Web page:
2018 was indeed a fruitful year for the development of cellular glass. In a previous post, I already declared the Aalborg – Ljubljana team as the one who made the largest progress during the last year with consequences on the market the next years.
But yesterday, I found a new paper, published in 2018 with an extremely important experimental fact. This paper proves that it is possible to produce a glass foam with an homogeneous and CLOSED cell structure with only a melting step at 1100°C without grinding and sintering process. I give here under the abstract:
Glass foams are being widely used as constructional materials due to their unique properties in thermal insulation, fire retardation, and shockwave absorption. However, the cost of energy consumption and processes in a conventional glass foam production limited the use of glass foams as sustainable materials. In this study,
for the very first time, thermally tunable CaO−SnO2−P2O5−SiO2 glass foams with controllable pore size were presented as a novel category of melt-casting and float-manufacturable glasses. It was found that the pore size and thermal properties become tunable by manipulating the glass network, i.e., connecting linear chained Sn−P
network with [SiO4] units. In addition, the unique combination of thermal properties and porous structure of CaO−SnO2−P2O5−SiO2 glasses shows potential in float glass foam production, which can produce glass foams sheet-by-sheet with less complexity in
This means that this glass foam can be formed with the floating method on a tin bath, generally know as the float glass process, invented by Sir Alistair Pilkington.
This foam should have NOX gases in the cells but density, thermal conductivity and compressive strength are not given. The authors claims that this will be the route to low cost cellular glass. I see the following positive and negative points.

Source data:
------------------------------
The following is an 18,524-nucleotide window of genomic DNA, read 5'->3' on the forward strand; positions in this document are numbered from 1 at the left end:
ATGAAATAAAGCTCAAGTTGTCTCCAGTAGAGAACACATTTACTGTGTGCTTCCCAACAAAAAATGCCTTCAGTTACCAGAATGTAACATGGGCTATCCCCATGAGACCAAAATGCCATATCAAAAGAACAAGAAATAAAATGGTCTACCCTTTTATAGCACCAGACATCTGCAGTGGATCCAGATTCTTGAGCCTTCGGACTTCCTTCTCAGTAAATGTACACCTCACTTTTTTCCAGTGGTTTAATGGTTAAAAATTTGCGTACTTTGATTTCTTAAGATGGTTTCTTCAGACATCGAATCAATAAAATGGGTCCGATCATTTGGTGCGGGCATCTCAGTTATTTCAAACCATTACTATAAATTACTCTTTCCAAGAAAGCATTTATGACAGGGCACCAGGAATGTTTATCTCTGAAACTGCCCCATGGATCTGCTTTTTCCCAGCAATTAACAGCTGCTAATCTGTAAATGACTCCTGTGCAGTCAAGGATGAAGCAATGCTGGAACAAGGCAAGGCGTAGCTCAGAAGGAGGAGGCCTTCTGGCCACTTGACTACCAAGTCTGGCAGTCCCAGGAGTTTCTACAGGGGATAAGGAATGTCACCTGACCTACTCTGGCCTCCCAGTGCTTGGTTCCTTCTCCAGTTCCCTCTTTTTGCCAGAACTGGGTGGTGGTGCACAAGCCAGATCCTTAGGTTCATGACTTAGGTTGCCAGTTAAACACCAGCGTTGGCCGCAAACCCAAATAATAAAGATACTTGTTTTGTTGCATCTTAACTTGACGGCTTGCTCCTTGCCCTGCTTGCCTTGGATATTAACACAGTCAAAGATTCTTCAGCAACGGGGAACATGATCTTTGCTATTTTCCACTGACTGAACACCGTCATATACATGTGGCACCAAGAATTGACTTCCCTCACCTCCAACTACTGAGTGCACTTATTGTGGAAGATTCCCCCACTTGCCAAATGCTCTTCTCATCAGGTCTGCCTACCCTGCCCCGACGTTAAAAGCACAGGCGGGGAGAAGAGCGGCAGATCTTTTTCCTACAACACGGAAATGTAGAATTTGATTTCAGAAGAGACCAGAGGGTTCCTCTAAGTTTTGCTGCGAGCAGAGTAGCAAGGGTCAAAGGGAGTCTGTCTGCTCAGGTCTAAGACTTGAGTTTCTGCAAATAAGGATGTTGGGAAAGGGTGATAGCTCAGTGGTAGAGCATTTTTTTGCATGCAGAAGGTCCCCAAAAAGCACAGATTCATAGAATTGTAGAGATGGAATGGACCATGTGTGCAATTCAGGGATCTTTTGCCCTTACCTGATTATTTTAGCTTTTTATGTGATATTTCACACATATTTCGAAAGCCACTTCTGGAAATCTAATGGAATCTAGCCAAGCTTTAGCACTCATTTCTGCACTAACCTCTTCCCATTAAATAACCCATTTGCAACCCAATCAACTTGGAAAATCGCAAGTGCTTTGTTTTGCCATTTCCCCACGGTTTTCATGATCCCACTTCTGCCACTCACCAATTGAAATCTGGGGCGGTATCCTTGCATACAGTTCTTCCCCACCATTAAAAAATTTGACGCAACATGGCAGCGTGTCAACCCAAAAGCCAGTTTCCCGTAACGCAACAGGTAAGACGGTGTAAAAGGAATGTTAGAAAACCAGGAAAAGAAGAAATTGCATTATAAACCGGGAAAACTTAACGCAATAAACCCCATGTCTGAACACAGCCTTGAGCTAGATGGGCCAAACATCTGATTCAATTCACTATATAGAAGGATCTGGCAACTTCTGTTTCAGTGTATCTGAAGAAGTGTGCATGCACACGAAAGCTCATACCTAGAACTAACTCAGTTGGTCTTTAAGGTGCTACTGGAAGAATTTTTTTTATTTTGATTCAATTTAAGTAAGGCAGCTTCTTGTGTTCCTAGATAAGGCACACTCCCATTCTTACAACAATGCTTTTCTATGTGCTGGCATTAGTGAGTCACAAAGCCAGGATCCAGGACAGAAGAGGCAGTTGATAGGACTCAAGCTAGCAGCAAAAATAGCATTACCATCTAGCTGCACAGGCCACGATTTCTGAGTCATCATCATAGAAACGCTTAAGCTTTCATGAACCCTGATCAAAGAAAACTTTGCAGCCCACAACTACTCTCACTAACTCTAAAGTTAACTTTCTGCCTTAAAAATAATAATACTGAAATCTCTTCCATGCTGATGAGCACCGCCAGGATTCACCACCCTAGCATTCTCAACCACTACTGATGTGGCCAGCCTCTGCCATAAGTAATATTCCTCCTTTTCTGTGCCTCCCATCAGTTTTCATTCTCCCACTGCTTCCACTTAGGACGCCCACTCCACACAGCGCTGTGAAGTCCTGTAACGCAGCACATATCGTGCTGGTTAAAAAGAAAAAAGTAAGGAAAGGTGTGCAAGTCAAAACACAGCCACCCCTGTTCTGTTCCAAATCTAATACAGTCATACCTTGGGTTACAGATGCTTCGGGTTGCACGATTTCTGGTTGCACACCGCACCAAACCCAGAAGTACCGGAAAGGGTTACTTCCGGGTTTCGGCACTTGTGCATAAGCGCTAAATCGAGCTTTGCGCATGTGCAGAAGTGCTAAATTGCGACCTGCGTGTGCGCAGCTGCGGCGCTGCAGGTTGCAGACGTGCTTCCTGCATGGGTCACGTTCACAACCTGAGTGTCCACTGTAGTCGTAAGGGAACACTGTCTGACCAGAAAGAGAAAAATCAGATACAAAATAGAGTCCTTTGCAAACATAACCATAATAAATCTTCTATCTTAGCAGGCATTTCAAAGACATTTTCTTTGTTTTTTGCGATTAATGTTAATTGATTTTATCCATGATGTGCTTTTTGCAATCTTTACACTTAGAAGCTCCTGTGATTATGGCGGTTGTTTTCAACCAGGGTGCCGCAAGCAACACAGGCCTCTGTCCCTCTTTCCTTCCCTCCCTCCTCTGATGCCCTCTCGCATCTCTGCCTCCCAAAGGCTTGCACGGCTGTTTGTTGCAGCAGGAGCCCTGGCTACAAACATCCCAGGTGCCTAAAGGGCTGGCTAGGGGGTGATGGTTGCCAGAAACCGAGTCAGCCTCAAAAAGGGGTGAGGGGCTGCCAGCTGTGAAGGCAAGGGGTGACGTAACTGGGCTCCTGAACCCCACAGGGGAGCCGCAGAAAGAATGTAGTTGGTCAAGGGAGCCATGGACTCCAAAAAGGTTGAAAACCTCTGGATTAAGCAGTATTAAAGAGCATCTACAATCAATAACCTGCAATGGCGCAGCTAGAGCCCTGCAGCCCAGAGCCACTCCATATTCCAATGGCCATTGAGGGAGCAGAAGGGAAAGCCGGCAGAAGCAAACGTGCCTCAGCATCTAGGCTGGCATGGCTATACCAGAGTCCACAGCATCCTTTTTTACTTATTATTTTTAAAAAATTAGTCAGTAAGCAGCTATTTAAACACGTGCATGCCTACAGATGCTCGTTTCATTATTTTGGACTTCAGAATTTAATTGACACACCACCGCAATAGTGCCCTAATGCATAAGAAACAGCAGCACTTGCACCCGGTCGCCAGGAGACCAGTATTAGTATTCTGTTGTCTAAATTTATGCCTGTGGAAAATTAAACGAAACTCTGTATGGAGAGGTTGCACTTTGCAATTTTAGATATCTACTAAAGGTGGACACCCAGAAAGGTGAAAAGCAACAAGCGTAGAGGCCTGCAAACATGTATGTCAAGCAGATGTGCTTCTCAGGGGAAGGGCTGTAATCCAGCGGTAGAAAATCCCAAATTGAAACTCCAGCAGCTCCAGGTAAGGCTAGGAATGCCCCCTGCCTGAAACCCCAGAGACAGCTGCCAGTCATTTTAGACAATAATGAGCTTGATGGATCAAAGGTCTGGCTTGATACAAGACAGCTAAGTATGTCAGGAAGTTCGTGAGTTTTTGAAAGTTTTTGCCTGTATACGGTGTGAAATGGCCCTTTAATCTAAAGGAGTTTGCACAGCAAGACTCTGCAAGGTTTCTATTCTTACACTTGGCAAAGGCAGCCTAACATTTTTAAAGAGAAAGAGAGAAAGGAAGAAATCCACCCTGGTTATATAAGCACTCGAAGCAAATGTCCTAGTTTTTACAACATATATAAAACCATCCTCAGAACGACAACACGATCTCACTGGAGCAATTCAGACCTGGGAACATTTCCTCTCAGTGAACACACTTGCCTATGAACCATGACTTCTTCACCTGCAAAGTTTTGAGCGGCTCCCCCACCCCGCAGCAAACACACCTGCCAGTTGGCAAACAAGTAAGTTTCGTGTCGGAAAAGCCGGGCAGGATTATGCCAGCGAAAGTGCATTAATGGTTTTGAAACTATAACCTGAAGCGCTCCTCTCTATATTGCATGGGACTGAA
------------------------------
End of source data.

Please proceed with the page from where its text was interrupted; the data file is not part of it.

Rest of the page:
- By working with top rollers like for float glass, it could be possible to flatten the cells and to tune the couple thermal conductivity / compressive strength.
- There are no belts or molds which have to be replaced, molten tin is doing this.
- There is one heating step to 1100°C to be compared with a heating to 800°C after energy intensive grinding.
- The glass composition with phosphates and tin oxide is probably costly.
- It is not clear that replacing tin is less costly than replacing a steel belt or molds.
- A lot of (expensive) heat has to be extracted at the bottom of the tin bath to avoid that molten tin hits the steel casing.
- It is not clear how we keep the same temperature under and above the foam because heating the molten tin is not needed for float glass.
- A typical float glass line costs typically 130 000 000€ while a low cost cellular glass production line, based on direct foaming of waste glass costs less than 20 000 000€.
Nevertheless, this invention is of major importance especially when the waste glass becomes less available and in that way more expensive. In fact, we could speak about the continuous foaming second generation and it will be a major challenge to develop this new process. Alistair is dead, long live Alistair.
In a very short time, I see that phosphates are introduced in the cellular glass world. The first time as a crystallization inhibitor, the second time now for a “grinding-sintering free” cellular glass process.
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